Prepositions of place : at-in-on
We use at to talk about a place as a point.
We use in to talk about a place as an area.
We use on to talk about a place as a surface.
1. We use at when we are thinking of a place as a point
She waited at the bus stop for over twenty minutes.
Where were you last night? - At Mick's house.
2. We also use at with words such as back, bottom,
end, front, and top to talk about the different parts of a place.
Mrs Castle was waiting at the bottom of the stairs.
They escaped by a window at the back of the house.
I saw a taxi at the end of the street.
We use at with public places and institutions. Note that we also say at
home and at work.
I have to be at the station by ten o'clock.
We landed at a small airport.
A friend of mine is at Training College.
She wanted to stay at home.
We say at the corner or on the corner when we are talking about
The car was parked at the corner of the street.
There's a telephone box on the corner.
We say in the corner when we are talking about a room.
She put the chair in the corner of the room.
3. We use in when we are talking about a place as an
area. We use in with:
- a country or geographical region
When I was in Spain, it was terribly cold.
A thousand homes in the east of Scotland suffered power
- a city, town, or village
I've been teaching at a college in London.
- a building when you are talking about people or things inside it
They were sitting having dinner in the
We also use in with containers of any kind when talking about things
She kept the cards in a little box.
4. Compare the use of at and in in these examples.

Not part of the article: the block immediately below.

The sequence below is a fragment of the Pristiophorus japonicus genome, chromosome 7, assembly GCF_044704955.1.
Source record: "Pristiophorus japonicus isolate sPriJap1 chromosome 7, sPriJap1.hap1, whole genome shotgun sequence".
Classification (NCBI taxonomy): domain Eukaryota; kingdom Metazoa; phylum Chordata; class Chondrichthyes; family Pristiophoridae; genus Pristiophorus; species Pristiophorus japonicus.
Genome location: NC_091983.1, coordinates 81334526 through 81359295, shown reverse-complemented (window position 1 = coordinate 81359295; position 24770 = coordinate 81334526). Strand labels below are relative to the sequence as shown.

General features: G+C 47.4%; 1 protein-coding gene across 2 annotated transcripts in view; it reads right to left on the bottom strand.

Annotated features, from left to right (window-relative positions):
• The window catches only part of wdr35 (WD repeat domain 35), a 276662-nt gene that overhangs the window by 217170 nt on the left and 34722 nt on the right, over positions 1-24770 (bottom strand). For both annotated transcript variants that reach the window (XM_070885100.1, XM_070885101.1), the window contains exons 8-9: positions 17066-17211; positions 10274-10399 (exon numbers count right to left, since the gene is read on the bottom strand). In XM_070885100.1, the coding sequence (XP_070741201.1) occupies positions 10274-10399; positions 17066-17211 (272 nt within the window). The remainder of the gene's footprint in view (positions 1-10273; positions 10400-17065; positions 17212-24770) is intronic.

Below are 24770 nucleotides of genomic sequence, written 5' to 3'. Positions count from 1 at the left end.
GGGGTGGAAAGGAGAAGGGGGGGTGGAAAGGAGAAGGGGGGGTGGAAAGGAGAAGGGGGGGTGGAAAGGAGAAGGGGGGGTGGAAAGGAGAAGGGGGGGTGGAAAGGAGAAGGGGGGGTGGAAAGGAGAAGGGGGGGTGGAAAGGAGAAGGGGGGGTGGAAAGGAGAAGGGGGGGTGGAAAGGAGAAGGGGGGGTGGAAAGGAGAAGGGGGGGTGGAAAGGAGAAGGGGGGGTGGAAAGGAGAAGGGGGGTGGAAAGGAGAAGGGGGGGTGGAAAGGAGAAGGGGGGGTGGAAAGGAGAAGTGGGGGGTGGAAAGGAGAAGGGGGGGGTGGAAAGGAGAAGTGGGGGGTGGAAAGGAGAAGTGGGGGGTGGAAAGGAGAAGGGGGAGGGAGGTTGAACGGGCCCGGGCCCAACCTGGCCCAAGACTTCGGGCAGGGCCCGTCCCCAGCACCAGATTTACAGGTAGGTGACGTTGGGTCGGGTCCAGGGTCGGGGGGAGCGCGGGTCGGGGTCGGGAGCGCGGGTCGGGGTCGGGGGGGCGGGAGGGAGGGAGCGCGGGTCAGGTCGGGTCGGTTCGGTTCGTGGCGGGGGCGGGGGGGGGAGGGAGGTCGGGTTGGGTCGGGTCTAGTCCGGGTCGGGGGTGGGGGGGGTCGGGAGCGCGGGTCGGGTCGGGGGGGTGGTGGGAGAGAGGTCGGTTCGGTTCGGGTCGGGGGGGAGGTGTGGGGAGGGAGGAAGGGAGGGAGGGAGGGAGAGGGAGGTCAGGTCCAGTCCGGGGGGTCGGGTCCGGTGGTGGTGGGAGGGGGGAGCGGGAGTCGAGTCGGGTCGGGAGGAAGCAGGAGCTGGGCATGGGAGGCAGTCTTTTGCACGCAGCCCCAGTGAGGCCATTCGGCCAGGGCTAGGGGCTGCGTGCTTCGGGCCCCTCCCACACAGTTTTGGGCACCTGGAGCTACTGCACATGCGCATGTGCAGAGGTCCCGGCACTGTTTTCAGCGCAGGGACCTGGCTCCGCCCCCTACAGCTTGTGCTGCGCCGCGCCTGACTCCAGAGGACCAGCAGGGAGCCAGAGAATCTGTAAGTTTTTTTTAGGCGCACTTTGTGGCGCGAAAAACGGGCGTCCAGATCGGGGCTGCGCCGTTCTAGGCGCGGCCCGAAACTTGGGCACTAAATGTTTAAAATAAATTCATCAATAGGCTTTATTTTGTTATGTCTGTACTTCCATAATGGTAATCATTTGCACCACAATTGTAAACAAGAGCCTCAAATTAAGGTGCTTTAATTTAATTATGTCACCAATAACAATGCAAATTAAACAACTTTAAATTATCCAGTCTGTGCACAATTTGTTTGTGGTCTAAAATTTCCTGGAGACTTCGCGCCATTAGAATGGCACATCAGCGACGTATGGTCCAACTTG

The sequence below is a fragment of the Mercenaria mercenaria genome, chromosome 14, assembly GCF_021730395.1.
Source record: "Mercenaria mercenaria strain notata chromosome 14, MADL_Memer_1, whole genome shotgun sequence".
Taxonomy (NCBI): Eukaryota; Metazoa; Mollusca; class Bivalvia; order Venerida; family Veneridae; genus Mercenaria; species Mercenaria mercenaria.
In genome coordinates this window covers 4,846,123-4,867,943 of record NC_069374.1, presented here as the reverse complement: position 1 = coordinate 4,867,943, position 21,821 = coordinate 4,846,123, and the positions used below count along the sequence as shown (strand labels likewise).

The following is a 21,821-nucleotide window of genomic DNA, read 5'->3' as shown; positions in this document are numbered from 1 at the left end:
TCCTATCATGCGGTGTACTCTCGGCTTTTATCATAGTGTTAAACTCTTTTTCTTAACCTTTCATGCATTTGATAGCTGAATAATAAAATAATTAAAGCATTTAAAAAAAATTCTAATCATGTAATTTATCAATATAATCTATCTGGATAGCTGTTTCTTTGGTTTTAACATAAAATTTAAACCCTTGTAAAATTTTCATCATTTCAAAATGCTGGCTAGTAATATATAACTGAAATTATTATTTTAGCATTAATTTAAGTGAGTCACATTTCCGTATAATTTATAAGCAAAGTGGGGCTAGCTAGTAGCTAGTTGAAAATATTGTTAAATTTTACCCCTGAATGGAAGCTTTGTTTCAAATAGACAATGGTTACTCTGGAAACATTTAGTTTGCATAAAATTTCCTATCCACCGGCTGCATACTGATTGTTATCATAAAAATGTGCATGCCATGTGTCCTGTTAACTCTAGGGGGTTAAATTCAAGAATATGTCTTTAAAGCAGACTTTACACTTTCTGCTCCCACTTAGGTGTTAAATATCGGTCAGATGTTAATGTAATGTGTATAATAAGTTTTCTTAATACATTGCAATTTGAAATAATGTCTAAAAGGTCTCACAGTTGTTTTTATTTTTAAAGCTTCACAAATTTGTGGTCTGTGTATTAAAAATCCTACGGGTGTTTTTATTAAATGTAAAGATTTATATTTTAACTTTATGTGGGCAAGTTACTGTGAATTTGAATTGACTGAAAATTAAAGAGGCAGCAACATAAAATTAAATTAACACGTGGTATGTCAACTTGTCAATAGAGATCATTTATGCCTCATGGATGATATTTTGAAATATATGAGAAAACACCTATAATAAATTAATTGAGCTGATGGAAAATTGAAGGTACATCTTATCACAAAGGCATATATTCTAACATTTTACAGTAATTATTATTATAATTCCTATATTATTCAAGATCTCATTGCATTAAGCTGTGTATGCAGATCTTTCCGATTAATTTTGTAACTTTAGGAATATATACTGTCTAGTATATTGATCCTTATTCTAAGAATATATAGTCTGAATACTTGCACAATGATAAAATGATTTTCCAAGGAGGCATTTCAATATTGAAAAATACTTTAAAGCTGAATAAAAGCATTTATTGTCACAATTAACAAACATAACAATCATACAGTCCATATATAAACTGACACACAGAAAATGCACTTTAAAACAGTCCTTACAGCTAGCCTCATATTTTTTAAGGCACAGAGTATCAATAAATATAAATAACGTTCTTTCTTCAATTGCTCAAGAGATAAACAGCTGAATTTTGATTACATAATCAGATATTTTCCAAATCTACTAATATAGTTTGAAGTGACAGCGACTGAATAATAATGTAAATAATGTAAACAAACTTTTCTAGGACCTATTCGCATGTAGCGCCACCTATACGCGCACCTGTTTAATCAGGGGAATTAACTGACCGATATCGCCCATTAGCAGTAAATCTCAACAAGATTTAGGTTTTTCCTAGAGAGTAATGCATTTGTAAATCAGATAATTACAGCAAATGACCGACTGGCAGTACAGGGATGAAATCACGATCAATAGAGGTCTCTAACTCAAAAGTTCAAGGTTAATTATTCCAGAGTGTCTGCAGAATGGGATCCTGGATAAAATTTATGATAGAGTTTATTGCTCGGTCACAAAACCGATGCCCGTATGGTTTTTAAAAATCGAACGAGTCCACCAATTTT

I had a hard day at the office. (at emphasizes the office
as a public place or institution)
I left my coat behind in the office. (in emphasizes the
office as a building)
There's a good film at the cinema. (at emphasizes the
cinema as a public place)
It was very cold in the cinema. (in emphasizes the cinema
as a building.)
5. When talking about addresses, we use at when you give
the house number, and in when we just give the name of the street.
They used to live at 5, Weston Road.
She got a job in Oxford Street.
Note that American English uses on: He lived on Penn Street.
We use at when we are talking about someone's house.
I'll see you at Fred's house.
6. We use on when we are talking about a place as a
surface. We can also use on top of.
I sat down on the sofa.
She put her keys on top of the television.
We also use on when we are thinking of a place as a point on a line, such
as a road, a railway line, a river, or a coastline.
Scrabster is on the north coast.
Oxford is on the A34 between Birmingham and London.